Using high-sensitivity sequencing for the detection of mutations in BTK and PLCγ2 genes in cellular and cell-free DNA and correlation with progression in patients treated with BTK inhibitors. Patients with chronic lymphocytic leukemia (CLL) that develop resistance to Bruton tyrosine kinase (BTK) inhibitors are typically positive for mutations in BTK or phospholipase c gamma 2 (PLCγ2). We developed a high sensitivity (HS) assay utilizing wild-type blocking polymerase chain reaction achieved via bridged and locked nucleic acids. We used this high sensitivity assay in combination with Sanger sequencing and next generation sequencing (NGS) and tested cellular DNA and cell-free DNA (cfDNA) from patients with CLL treated with the BTK inhibitor, ibrutinib. We also tested ibrutinib-naïve patients with CLL. HS testing achieved 100x greater sensitivity than Sanger. HS Sanger sequencing was capable of detecting < 1 mutant allele in background of 1000 wild-type alleles (1:1000). Similar sensitivity was achieved with HS NGS. No BTK or PLCγ2 mutations were detected in any of the 44 ibrutinib-naïve CLL patients. We demonstrate that without the HS testing 56% of positive samples would have been missed for BTK and 85% of PLCγ2 would have been missed. With the use of HS, we were able to detect multiple mutant clones in the same sample in 37.5% of patients; most would have been missed without HS testing. We also demonstrate that with HS sequencing, plasma cfDNA is more reliable than cellular DNA in detecting mutations. Our studies indicate that wild-type blocking and HS sequencing is necessary for proper and early detection of BTK or PLCγ2 mutations in monitoring patients treated with BTK inhibitors. Furthermore, cfDNA from plasma is very reliable sample-type for testing. Reference Image A: Increase in sensitivity with the addition of BNA/LNA oligonucleotides to sequencing (A) Sanger Sequencing. Genomic DNA positive for a BTK C481S (g>c) mutation is serially diluted with WT DNA to determine the limit of detection for the conventional and high-sensitivity (HS) Sanger based assays. Limit of detection is approximately 20% mutant allele in a background of WT by the conventional assay compared with 0.1% in the HS assay. (B) Next Generation Sequencing. The lower panel shows the high sensitivity testing of a sample which clearly demonstrates three different DNA strands with three different mutations: c.1442G>C (C481S), c.1441T>C (C481R) and c.1441T>A (C481S). The upper panel shows the same sample tested in conventional NGS without the high sensitivity approach. The three mutations were detectable but at a lower frequency. Reference Image B: Testing DNA derived from peripheral blood plasma is more sensitive than serum and even cells Temporally matched samples from the same patient (Patient # 4) reveals both a BTK C481R (t>c) and a PLCγ2 L845F (a>t) mutation in plasma. The BTK mutation is not detected in cells and both mutations are absent in serum.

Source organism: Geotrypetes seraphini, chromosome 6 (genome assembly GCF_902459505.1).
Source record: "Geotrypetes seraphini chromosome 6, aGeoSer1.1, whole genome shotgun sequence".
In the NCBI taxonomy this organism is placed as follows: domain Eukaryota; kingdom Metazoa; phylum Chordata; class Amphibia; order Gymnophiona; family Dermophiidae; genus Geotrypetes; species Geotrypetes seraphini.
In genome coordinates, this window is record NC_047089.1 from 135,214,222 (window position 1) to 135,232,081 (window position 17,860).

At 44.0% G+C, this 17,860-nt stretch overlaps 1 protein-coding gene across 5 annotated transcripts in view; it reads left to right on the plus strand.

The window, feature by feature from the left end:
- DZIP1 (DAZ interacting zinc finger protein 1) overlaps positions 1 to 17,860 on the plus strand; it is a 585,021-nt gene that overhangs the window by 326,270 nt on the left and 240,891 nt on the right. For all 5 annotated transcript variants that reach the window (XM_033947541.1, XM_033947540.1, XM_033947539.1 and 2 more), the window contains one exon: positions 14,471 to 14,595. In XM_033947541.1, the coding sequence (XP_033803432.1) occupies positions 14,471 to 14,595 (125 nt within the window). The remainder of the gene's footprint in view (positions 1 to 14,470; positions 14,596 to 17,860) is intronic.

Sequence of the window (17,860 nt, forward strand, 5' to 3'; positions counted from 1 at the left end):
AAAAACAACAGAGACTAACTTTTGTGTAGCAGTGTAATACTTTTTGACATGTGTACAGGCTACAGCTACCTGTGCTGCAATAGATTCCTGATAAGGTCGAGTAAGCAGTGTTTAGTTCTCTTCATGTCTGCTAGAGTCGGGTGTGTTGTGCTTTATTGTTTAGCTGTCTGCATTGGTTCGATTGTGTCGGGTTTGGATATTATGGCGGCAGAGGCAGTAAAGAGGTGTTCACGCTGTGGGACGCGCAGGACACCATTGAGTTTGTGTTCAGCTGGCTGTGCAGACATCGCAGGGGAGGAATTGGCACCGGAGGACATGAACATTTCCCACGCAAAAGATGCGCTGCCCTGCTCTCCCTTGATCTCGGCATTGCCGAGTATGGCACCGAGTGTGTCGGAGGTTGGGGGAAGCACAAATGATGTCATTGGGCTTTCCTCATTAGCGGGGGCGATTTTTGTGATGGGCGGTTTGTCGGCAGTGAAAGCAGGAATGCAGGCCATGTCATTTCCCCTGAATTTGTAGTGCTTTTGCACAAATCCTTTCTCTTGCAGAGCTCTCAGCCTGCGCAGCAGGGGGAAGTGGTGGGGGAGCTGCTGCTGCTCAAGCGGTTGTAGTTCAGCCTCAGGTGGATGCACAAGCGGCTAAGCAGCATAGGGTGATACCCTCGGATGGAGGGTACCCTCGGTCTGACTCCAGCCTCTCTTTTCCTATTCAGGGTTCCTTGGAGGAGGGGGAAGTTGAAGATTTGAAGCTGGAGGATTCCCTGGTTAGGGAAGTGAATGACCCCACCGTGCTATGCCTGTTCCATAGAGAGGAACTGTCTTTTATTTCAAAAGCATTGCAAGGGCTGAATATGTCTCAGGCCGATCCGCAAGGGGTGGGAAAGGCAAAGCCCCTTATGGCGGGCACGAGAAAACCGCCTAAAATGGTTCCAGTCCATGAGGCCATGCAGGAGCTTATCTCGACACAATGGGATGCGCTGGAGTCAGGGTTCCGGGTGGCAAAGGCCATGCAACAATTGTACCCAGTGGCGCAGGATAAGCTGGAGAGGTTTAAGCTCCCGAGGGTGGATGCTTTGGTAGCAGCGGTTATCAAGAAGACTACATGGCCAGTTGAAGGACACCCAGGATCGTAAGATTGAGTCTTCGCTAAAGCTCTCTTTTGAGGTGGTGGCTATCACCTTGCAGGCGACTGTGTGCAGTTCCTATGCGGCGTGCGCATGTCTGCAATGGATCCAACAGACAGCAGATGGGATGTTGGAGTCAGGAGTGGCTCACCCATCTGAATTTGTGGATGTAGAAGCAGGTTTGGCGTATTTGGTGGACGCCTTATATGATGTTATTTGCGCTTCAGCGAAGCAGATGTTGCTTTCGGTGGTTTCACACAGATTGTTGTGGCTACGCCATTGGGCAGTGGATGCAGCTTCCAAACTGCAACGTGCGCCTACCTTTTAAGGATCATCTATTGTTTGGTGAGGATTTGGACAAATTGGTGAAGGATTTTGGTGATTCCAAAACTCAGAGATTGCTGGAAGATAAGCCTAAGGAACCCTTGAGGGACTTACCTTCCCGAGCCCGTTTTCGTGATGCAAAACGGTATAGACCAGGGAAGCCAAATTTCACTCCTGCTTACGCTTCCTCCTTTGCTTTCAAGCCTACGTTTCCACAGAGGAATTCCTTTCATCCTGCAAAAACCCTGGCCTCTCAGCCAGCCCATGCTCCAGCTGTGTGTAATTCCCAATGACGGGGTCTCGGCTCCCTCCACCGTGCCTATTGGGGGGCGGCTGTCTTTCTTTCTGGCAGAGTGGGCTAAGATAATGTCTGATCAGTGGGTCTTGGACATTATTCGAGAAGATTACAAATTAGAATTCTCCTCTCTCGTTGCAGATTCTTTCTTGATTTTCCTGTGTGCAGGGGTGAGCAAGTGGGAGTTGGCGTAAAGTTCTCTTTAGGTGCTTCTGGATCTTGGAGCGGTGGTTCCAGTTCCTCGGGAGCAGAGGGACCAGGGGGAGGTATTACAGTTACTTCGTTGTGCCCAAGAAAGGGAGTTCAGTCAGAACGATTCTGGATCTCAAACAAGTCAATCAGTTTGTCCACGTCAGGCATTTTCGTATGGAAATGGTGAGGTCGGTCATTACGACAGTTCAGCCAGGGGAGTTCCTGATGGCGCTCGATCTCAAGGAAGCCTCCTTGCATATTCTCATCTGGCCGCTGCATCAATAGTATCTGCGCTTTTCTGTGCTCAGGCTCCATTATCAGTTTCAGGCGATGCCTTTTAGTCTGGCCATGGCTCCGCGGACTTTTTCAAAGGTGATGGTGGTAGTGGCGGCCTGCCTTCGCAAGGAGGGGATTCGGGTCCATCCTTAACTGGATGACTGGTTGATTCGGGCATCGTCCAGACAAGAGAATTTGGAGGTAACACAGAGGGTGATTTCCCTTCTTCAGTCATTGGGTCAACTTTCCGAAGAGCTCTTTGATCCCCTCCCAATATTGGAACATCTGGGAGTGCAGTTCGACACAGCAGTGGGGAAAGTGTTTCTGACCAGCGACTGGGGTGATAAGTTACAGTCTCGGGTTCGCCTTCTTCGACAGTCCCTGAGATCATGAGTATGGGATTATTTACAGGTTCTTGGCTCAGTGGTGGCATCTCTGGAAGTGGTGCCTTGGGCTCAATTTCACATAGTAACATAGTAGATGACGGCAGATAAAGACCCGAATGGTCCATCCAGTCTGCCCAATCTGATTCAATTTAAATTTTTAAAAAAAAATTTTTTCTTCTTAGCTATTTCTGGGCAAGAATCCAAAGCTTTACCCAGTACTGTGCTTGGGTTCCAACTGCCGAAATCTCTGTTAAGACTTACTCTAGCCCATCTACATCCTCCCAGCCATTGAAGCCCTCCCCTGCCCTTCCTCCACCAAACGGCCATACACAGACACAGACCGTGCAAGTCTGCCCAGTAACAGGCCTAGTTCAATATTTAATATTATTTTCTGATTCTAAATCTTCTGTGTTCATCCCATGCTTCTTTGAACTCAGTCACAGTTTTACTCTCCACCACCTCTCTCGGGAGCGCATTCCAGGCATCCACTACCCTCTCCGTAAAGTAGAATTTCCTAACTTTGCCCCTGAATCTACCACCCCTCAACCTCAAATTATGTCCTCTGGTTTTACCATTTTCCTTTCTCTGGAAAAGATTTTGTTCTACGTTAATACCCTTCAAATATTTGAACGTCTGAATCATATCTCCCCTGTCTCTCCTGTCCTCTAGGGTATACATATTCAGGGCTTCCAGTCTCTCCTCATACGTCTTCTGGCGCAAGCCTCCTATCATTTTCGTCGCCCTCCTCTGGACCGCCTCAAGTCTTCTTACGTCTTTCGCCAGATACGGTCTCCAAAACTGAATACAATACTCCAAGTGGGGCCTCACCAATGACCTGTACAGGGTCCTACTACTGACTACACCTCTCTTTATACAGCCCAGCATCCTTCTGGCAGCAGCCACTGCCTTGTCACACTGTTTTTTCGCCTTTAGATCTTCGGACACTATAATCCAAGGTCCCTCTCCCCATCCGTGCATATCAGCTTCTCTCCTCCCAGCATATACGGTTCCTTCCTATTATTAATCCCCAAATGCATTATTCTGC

Deep Sequencing of Cell-Free Peripheral Blood DNA as a Reliable Method for Confirming the Diagnosis of Myelodysplastic Syndrome. BACKGROUND: Demonstrating the presence of myelodysplastic syndrome (MDS)-specific molecular abnormalities can aid in diagnosis and patient management. We explored the potential of using peripheral blood (PB) cell-free DNA (cf-DNA) and next-generation sequencing (NGS). MATERIALS AND METHODS: We performed NGS on a panel of 14 target genes using total nucleic acid extracted from the plasma of 16 patients, all of whom had confirmed diagnoses for early MDS with blasts <5%. PB cellular DNA from the same patients was sequenced using conventional Sanger sequencing and NGS. RESULTS: Deep sequencing of the cf-DNA identified one or more mutated gene(s), confirming the diagnosis of MDS in all cases. Five samples (31%) showed abnormalities in cf-DNA by NGS that were not detected by Sanger sequencing on cellular PB DNA. NGS of PB cell DNA showed the same findings as those of cf-DNA in four of five patients but failed to show a mutation in the RUNX1 gene that was detected in one patient's cf-DNA. Mutant allele frequency was significantly higher in cf-DNA compared with cellular DNA (p = 0.008). CONCLUSION: These data suggest that cf-DNA, when analyzed using NGS, is a reliable approach for detecting molecular abnormalities in MDS and should be used to determine if bone marrow aspiration and biopsy are necessary. Published Online:14 Jul 2016 https://doi.org/10.1089/gtmb.2015.0278 Links to more resources Medical Myelodysplastic syndromes - Genetic Alliance Myelodysplastic Syndromes - MedlinePlus Health Information Miscellaneous NCI CPTAC Assay Portal NCI CPTC Antibody Characterization Program
Press Release – Genomic Testing Cooperative